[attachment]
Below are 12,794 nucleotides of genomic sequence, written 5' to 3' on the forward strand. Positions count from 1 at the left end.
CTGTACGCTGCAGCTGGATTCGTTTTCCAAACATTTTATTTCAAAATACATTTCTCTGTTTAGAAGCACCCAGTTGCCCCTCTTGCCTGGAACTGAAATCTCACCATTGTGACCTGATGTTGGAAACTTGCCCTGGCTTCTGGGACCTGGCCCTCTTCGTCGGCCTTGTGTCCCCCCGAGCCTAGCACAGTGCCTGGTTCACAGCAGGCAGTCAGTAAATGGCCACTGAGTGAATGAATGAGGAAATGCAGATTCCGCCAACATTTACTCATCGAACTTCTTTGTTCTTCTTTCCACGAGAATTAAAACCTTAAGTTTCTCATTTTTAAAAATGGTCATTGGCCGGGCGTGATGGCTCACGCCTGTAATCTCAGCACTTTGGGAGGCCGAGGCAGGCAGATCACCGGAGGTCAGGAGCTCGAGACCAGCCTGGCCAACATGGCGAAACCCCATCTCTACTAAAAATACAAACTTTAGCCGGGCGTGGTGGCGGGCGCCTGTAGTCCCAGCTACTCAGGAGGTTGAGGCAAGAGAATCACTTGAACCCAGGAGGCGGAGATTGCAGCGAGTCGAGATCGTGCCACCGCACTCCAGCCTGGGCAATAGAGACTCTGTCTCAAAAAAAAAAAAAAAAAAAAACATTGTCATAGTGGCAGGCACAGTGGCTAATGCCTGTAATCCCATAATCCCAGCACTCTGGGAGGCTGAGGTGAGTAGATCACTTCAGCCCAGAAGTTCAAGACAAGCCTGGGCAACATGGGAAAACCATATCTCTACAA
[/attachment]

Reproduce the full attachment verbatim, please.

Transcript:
Below are 12,794 nucleotides of genomic sequence, written 5' to 3' on the forward strand. Positions count from 1 at the left end.
CTGTACGCTGCAGCTGGATTCGTTTTCCAAACATTTTATTTCAAAATACATTTCTCTGTTTAGAAGCACCCAGTTGCCCCTCTTGCCTGGAACTGAAATCTCACCATTGTGACCTGATGTTGGAAACTTGCCCTGGCTTCTGGGACCTGGCCCTCTTCGTCGGCCTTGTGTCCCCCCGAGCCTAGCACAGTGCCTGGTTCACAGCAGGCAGTCAGTAAATGGCCACTGAGTGAATGAATGAGGAAATGCAGATTCCGCCAACATTTACTCATCGAACTTCTTTGTTCTTCTTTCCACGAGAATTAAAACCTTAAGTTTCTCATTTTTAAAAATGGTCATTGGCCGGGCGTGATGGCTCACGCCTGTAATCTCAGCACTTTGGGAGGCCGAGGCAGGCAGATCACCGGAGGTCAGGAGCTCGAGACCAGCCTGGCCAACATGGCGAAACCCCATCTCTACTAAAAATACAAACTTTAGCCGGGCGTGGTGGCGGGCGCCTGTAGTCCCAGCTACTCAGGAGGTTGAGGCAAGAGAATCACTTGAACCCAGGAGGCGGAGATTGCAGCGAGTCGAGATCGTGCCACCGCACTCCAGCCTGGGCAATAGAGACTCTGTCTCAAAAAAAAAAAAAAAAAAAAACATTGTCATAGTGGCAGGCACAGTGGCTAATGCCTGTAATCCCATAATCCCAGCACTCTGGGAGGCTGAGGTGAGTAGATCACTTCAGCCCAGAAGTTCAAGACAAGCCTGGGCAACATGGGAAAACCATATCTCTACAA